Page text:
When a brand takes a stand
From banks to beer and even fizzy drinks, companies are displaying more than just their products — they are also tackling a wide range of issues such as inspiring young people and taking a stand on gender-based violence
Driven by increasing pressure from consumers to take an authentic stand on troubling societal issues, many leading brands now have no choice but to develop campaigns aimed at identifying problems and offering solutions.
Coca-Cola SA has unveiled a new brand philosophy and platform that invites consumers to celebrate what it terms is the real magic of humanity. Absa has launched a new campaign called "Here for the ready", aimed at young South Africans "who are ready to learn, work, grow, change, rise and participate".
Beer brand Carling Black Label continues to preach a strong message against gender-based violence with its successful "No excuse" campaign by getting men to acknowledge the problem and take personal action.
In a campaign launched this week, the brand partnered with fashion designer Suzaan Heyns who designed a bridal gown using data from cases of intimate partner violence shared by NGO Lifeline, with victims’ consent. Stories of abuse are stitched into the garment.
The brand is also working with the department of home affairs to get the SA Council of Churches to change traditional wedding vows to include a commitment to oppose gender-based violence.
Jenny Moore, GM brand, design and functions marketing: Absa Group, tells the FM that purpose now needs to be embedded in an organisation’s ethos. "If all you are doing to bring your purpose to life is making an emotional ad that is meant to make people feel good, and this does not translate into their experience with you as an organisation, then we are simply going down the road of purpose-washing."
Purpose, she says, is meant to help drive organisational transformation from the old-school, shareholder-focused, profit-at-all-cost capitalist view — to a way of doing business that considers all stakeholders, balancing the need to make profit with the growing expectation that organisations should do so in an environmentally and socially responsible way.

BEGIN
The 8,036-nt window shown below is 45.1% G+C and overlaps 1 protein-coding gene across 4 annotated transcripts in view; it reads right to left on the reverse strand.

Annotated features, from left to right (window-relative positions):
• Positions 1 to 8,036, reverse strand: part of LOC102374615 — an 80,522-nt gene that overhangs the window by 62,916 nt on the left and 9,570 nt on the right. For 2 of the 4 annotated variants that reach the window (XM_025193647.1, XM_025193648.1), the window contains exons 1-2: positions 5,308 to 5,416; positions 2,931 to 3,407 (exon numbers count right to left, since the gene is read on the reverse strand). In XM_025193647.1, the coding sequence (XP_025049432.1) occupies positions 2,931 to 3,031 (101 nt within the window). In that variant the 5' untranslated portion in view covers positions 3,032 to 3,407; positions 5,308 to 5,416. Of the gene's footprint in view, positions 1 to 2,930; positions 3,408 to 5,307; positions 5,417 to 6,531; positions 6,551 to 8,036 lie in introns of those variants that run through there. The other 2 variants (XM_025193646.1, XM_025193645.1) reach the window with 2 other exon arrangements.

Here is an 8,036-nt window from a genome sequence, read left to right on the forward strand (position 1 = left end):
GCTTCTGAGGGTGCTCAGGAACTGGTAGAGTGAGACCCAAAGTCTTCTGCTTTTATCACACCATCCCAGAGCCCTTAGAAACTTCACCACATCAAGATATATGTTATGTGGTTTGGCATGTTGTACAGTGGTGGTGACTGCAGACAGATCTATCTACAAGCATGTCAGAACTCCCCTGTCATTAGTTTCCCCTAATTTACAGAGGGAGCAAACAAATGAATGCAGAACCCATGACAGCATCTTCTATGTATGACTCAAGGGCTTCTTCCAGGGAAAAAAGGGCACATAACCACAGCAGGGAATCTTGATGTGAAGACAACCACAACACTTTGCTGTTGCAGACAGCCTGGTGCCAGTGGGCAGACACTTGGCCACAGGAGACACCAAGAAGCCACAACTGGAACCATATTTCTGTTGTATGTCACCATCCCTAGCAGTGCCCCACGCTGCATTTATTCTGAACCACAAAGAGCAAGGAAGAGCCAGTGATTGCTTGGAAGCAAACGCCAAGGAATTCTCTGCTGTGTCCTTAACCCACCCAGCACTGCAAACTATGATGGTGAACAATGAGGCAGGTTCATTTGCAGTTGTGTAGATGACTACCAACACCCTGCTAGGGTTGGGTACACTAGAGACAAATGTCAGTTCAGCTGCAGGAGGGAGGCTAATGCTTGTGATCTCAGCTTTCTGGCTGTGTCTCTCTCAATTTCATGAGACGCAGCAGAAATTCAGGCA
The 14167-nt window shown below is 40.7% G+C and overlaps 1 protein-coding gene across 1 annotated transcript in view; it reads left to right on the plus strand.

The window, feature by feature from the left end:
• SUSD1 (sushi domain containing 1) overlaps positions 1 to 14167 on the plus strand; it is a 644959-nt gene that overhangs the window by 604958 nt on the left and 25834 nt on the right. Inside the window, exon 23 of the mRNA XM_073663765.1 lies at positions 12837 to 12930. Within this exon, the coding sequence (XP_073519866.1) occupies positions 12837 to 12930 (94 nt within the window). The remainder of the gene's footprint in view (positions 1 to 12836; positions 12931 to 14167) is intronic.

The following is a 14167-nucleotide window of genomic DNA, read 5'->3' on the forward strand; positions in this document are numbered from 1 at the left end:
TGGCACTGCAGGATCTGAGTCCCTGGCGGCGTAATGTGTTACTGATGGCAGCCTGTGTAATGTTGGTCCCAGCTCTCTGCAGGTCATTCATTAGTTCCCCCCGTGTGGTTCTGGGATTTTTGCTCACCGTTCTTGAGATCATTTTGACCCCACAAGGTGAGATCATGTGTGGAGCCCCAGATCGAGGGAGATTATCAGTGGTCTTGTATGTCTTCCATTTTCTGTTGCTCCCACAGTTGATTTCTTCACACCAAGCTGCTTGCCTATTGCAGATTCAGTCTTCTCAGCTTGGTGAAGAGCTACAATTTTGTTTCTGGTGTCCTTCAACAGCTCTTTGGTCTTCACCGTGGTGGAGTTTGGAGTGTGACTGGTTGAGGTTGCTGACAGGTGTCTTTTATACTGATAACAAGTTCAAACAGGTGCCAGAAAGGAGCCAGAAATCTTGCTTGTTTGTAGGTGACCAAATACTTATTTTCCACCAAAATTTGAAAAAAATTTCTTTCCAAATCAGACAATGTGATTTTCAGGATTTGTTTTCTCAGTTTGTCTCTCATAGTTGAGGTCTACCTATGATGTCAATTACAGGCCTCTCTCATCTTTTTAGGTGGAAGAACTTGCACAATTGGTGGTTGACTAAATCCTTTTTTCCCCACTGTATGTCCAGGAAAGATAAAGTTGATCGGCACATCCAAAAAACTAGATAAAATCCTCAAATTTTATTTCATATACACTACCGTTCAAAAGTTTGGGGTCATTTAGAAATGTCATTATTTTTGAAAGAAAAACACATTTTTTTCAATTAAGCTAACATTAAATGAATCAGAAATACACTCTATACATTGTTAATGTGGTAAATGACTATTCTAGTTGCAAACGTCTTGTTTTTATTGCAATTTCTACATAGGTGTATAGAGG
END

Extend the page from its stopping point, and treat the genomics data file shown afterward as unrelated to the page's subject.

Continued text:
Frontline marketing director of Coca-Cola’s SA franchise Michelle Cloete says its new brand platform, Real Magic, is built from lessons of the past 18 months of the pandemic, which show consumers can "find magic all around us when we come together in unexpected moments that elevate the everyday into the extraordinary". She says the campaign acknowledges the many contradictions people experience as new generations find harmony and human connection in a virtual and divided world.
The Carling campaign partnered with NGO Lifeline and invited people affected by abuse to use a special WhatsApp number. Just before the pandemic lockdown was implemented in 2020, calls in a single month went up by 500%.
Moore says brands are the face of an organisation, and the tangible expression of what the organisation believes is important. "If all brands are doing is to point to a rosy utopian future — a promise of what might be — then I don’t believe that this is going to move the dial. Brands that acknowledge the challenges and demonstrate what can be done today, to move closer to that ideal future state, help bridge the gap between aspiration and action."
She says Covid has also made brand purpose more relevant. "Yet, while brand purpose has now become mainstream, it mostly remains poorly defined and aspirational, and the pandemic has exposed the cracks in those whose brand purpose was undefined and too future-focused. A brand purpose should not simply be a window display. It should define your reason for being. It should turn words into actions, and possibility into reality."
The new Absa campaign is a story of SA’s youth, who are ready and eager to get out of the starting blocks — yet face insurmountable challenges. "We’re saying as Absa we recognise ‘the ready’, and we are here to help those who are ready by leveraging the programmes and tools and knowledge of our organisation to get them one step closer to what they believe is possible."
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